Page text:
Analysts should understand energy's fundamental role in supporting human endeavor, its increasing scarcity, and its environmental impact. Consumers (all of us—including energy analysts) should encounter energy prices that tell the truth. Charles A. S. Hall is a leading and indefatigable exponent of this understanding, and when he teams up with economist Kent A. Klitgaard, one would expect some detail on how energy realities translate into responsive economic policies. But the book Energy and the Wealth of Nations: Understanding the Biophysical Economy does not deliver on this. At times, it is exasperatingly diffuse and repetitive, but it does offer a broad range of compelling arguments—and diverse data—to emphasize energy's deep significance to the world's economic health.
In summary, the book's message is that today's neoclassical economics (NCE) fails to convey, firmly and quickly enough, that we are running out of easily accessed energy, fossil or renewable, especially oil. NCE hides and ignores this truth through myriad subsidies and mantras of substitution, yet despite institutional and societal denial, the consequences are emerging—and our eventual accommodation will be wrenching. Using production theory that explicitly recognizes energy's essential role and the proper metric of net—rather than gross—energy tells the straight story.
As a long-time energy analyst, I agree with these declarations, but I wish that they had been made more systematically and concisely and that a translation to practical, adaptive economic policies had been laid out more clearly. In Energy and the Wealth of Nations, there are sharply written and brilliantly focused criticisms of NCE; sections on net energy and its most popular metric, EROI (energy return on energy invested, which is generally declining over time); various graphical demonstrations to connect energy-price variations to economic expansion or contraction; and a discussion of peak oil (a well-deserved topic to spotlight). In particular, the implication of declining EROI is vividly shown (hypothetically) in chapter 15, in which an increasing fraction of extracted energy must be directed back to the energy industries. However, any creative economic measures (e.g., subsidies reform, energy or carbon taxes or caps with rebates to low-income households) that could guide a smooth transition are scarcely mentioned. Key words such as cap and trade, taxes, equity, policy, transition, time scale, and distribution are absent from the index, although several of these terms appear very briefly in the text.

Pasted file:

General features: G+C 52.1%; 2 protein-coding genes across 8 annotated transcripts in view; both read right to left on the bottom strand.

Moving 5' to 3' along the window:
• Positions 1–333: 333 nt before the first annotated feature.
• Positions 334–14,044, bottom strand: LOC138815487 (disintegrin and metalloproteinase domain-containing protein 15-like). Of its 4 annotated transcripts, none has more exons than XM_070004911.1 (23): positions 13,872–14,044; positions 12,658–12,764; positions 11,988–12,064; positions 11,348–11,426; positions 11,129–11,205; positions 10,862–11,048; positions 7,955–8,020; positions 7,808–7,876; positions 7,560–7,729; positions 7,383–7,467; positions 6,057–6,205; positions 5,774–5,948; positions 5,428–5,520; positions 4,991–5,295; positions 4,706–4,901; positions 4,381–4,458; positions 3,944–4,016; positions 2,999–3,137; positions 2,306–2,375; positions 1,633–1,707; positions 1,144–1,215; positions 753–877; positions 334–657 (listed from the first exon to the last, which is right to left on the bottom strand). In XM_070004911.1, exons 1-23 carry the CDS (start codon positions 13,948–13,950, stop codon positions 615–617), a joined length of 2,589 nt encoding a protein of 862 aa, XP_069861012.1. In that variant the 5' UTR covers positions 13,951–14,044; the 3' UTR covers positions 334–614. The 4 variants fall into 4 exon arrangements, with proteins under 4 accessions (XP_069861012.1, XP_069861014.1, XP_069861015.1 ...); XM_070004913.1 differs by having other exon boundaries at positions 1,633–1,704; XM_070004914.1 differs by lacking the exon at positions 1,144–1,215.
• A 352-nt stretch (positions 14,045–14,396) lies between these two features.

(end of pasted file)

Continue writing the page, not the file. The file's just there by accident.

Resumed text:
Throughout the book, I found myself implicitly faulting Klitgaard, perhaps unfairly, for the lack of a strong economist's voice. (The voice seems primarily Hall's.) My point of view as a veteran analyst is that appropriate, aggressive pricing of energy is necessary, and I had wanted the authors to illustrate how to do that strongly, fairly, and gradually enough to minimize the pain. But in the preface, they say that the book is “an economics text like no other” (p. viii). There is much here on economic history as seen through an energy lens; perhaps, for some readers, that is enough. Puzzlingly, the authors make no recommendation as to the intended reader's level of proficiency in economics or energy analysis, and the assumed level of understanding varies widely from chapter to chapter.